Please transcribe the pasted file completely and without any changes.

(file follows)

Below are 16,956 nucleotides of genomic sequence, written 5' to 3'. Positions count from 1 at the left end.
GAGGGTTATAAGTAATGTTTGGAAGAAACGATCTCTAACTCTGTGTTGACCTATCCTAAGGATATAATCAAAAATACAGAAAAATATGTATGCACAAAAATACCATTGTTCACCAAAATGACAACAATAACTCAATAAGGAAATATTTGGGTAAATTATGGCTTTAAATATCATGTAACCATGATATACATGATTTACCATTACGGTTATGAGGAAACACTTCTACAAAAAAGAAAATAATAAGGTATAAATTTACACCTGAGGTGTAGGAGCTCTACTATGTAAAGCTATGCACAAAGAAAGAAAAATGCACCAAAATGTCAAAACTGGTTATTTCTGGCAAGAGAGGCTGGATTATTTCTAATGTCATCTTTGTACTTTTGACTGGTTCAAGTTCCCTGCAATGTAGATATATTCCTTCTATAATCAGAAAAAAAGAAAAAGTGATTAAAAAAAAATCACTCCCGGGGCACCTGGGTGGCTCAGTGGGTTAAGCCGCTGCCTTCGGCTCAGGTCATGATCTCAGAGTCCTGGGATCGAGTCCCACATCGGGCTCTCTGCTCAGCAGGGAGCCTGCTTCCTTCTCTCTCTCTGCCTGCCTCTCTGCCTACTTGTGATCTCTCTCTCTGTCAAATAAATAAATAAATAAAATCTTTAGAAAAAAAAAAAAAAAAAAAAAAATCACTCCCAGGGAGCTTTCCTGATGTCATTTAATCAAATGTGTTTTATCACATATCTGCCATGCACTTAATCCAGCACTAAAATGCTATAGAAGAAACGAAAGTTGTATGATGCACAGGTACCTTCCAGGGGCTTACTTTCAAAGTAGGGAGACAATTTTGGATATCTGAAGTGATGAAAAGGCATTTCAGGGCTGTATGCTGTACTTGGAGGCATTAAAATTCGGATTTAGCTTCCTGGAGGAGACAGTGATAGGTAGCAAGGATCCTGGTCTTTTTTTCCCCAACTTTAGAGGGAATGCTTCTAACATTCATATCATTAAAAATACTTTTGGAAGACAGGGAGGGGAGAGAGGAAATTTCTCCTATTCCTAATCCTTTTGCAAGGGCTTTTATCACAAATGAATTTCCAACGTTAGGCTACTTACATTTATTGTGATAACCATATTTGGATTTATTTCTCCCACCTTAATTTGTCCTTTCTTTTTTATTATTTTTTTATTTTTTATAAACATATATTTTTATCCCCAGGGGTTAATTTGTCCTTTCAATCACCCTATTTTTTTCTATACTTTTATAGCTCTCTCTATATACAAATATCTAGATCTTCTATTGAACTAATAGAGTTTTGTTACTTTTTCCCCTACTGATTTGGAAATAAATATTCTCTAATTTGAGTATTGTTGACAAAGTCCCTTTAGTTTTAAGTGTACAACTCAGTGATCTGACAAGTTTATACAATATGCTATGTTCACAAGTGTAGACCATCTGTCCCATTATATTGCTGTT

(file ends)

Below are 16,956 nucleotides of genomic sequence, written 5' to 3'. Positions count from 1 at the left end.
GAGGGTTATAAGTAATGTTTGGAAGAAACGATCTCTAACTCTGTGTTGACCTATCCTAAGGATATAATCAAAAATACAGAAAAATATGTATGCACAAAAATACCATTGTTCACCAAAATGACAACAATAACTCAATAAGGAAATATTTGGGTAAATTATGGCTTTAAATATCATGTAACCATGATATACATGATTTACCATTACGGTTATGAGGAAACACTTCTACAAAAAAGAAAATAATAAGGTATAAATTTACACCTGAGGTGTAGGAGCTCTACTATGTAAAGCTATGCACAAAGAAAGAAAAATGCACCAAAATGTCAAAACTGGTTATTTCTGGCAAGAGAGGCTGGATTATTTCTAATGTCATCTTTGTACTTTTGACTGGTTCAAGTTCCCTGCAATGTAGATATATTCCTTCTATAATCAGAAAAAAAGAAAAAGTGATTAAAAAAAAATCACTCCCGGGGCACCTGGGTGGCTCAGTGGGTTAAGCCGCTGCCTTCGGCTCAGGTCATGATCTCAGAGTCCTGGGATCGAGTCCCACATCGGGCTCTCTGCTCAGCAGGGAGCCTGCTTCCTTCTCTCTCTCTGCCTGCCTCTCTGCCTACTTGTGATCTCTCTCTCTGTCAAATAAATAAATAAATAAAATCTTTAGAAAAAAAAAAAAAAAAAAAAAAATCACTCCCAGGGAGCTTTCCTGATGTCATTTAATCAAATGTGTTTTATCACATATCTGCCATGCACTTAATCCAGCACTAAAATGCTATAGAAGAAACGAAAGTTGTATGATGCACAGGTACCTTCCAGGGGCTTACTTTCAAAGTAGGGAGACAATTTTGGATATCTGAAGTGATGAAAAGGCATTTCAGGGCTGTATGCTGTACTTGGAGGCATTAAAATTCGGATTTAGCTTCCTGGAGGAGACAGTGATAGGTAGCAAGGATCCTGGTCTTTTTTTCCCCAACTTTAGAGGGAATGCTTCTAACATTCATATCATTAAAAATACTTTTGGAAGACAGGGAGGGGAGAGAGGAAATTTCTCCTATTCCTAATCCTTTTGCAAGGGCTTTTATCACAAATGAATTTCCAACGTTAGGCTACTTACATTTATTGTGATAACCATATTTGGATTTATTTCTCCCACCTTAATTTGTCCTTTCTTTTTTATTATTTTTTTATTTTTTATAAACATATATTTTTATCCCCAGGGGTTAATTTGTCCTTTCAATCACCCTATTTTTTTCTATACTTTTATAGCTCTCTCTATATACAAATATCTAGATCTTCTATTGAACTAATAGAGTTTTGTTACTTTTTCCCCTACTGATTTGGAAATAAATATTCTCTAATTTGAGTATTGTTGACAAAGTCCCTTTAGTTTTAAGTGTACAACTCAGTGATCTGACAAGTTTATACAATATGCTATGTTCACAAGTGTAGACCATCTGTCCCATTATATTGCTGTT